I came across this very compelling story this morning inÂ The New Yorker online, and even though it is quite long, I couldn’t stop reading until I was finished. It’s a story that details the events that sent a man to Death Row in Texas, the circumstances of his incarceration, what took place with his case while he was behind bars, and eventually what ultimately happened to him.
As I read, I was struck by the fact that every aspect of this story triggered my critical thinking skills.Â As an observer of the events through the narrative, I was not only interested in the details of the story, but I wasÂ exercising skepticism the whole way through. Not only that, but the story itself contains wonderful elements of skepticism and demonstrations of the differences between good investigation and sloppy investigation, as well as good science versus no science.
I enjoyed thisÂ item on so many levels, I thought I’d share the link with you, and urge you to read it as well. As I mentioned, the story is fairly long, so you may have to carve out some time to get all the way through it, but it is well worth it. And afterward,Â share your thoughts about itÂ in the comments here. Tell us if it stimulated your critical thinking. What did you think of the investigations? Were you cycling through the possibilities yourself as you read, like I was?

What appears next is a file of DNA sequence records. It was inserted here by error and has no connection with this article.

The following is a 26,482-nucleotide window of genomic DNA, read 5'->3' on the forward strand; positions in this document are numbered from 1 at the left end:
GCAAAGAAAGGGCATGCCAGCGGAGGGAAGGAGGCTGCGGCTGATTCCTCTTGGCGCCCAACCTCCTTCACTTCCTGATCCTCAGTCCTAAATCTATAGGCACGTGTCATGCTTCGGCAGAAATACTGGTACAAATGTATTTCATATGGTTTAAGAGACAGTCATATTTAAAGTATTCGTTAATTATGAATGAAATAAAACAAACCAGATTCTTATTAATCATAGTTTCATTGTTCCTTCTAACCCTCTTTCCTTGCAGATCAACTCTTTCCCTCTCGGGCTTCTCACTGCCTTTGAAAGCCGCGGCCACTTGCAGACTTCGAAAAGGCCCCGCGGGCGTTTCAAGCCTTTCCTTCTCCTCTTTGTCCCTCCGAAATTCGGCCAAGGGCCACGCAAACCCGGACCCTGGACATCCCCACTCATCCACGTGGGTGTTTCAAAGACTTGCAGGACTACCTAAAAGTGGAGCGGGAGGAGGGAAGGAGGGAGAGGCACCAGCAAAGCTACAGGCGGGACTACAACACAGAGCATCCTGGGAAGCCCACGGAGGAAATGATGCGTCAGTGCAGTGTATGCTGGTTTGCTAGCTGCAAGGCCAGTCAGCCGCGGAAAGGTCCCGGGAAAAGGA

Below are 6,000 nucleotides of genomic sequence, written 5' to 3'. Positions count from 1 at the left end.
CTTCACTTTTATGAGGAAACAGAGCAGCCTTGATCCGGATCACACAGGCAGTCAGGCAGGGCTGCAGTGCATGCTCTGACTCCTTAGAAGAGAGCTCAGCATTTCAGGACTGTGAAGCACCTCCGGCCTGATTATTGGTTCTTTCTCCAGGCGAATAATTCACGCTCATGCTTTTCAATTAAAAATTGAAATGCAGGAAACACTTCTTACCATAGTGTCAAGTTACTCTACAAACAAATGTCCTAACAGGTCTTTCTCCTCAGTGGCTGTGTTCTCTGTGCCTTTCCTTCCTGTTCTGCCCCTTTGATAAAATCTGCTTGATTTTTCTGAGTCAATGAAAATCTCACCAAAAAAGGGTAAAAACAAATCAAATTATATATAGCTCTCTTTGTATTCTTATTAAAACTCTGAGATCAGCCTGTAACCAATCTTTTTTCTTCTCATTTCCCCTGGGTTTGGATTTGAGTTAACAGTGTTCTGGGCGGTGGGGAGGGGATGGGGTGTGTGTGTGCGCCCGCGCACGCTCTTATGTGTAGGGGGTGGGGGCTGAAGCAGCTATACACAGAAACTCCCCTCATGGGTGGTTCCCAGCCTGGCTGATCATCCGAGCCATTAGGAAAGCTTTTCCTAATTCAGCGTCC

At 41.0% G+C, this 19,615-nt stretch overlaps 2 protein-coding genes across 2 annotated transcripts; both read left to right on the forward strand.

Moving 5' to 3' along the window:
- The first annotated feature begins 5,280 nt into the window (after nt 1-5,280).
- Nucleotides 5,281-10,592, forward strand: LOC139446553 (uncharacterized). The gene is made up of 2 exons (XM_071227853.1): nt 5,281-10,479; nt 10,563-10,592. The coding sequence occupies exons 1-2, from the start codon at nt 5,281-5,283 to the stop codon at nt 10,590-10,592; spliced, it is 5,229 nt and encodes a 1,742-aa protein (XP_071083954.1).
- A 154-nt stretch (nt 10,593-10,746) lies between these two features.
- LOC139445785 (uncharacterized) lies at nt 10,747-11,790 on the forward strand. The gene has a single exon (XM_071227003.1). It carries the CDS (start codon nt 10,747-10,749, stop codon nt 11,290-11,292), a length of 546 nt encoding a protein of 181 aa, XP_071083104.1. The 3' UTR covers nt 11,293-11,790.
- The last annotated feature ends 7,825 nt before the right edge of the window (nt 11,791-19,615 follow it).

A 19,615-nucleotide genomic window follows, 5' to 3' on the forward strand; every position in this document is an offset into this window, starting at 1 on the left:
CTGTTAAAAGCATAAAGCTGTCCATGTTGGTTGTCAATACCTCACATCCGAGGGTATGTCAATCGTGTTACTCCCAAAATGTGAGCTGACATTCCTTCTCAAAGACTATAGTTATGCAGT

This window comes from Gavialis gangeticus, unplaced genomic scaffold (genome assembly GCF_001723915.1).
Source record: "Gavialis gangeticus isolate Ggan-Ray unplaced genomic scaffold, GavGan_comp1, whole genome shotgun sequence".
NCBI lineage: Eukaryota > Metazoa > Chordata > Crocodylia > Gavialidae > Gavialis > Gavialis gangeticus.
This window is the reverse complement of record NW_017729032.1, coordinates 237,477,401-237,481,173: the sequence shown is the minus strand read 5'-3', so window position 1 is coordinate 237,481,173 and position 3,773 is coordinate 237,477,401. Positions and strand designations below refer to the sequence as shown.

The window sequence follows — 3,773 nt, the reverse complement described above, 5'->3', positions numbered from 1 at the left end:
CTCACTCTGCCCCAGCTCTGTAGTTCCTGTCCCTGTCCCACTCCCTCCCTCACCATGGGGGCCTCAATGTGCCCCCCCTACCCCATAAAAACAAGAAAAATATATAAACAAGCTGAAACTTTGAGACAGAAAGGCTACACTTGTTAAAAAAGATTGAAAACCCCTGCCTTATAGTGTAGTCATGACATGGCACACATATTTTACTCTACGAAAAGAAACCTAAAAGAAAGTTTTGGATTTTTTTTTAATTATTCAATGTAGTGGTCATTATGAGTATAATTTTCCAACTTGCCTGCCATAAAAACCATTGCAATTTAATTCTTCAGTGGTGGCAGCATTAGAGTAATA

In the meantime, we need a question for the AI.
Now, we’ve discussed punishment for crimes before, but to keep with the theme of this article, I’ll ask you this for today’s Inquisition:
Is capital punishment a reasonableÂ sentence for those convicted of certain crimes?
The Afternoon Inquisition (or AI) is a question posed to you, the Skepchick community. Look for it to appear daily at 3pm ET.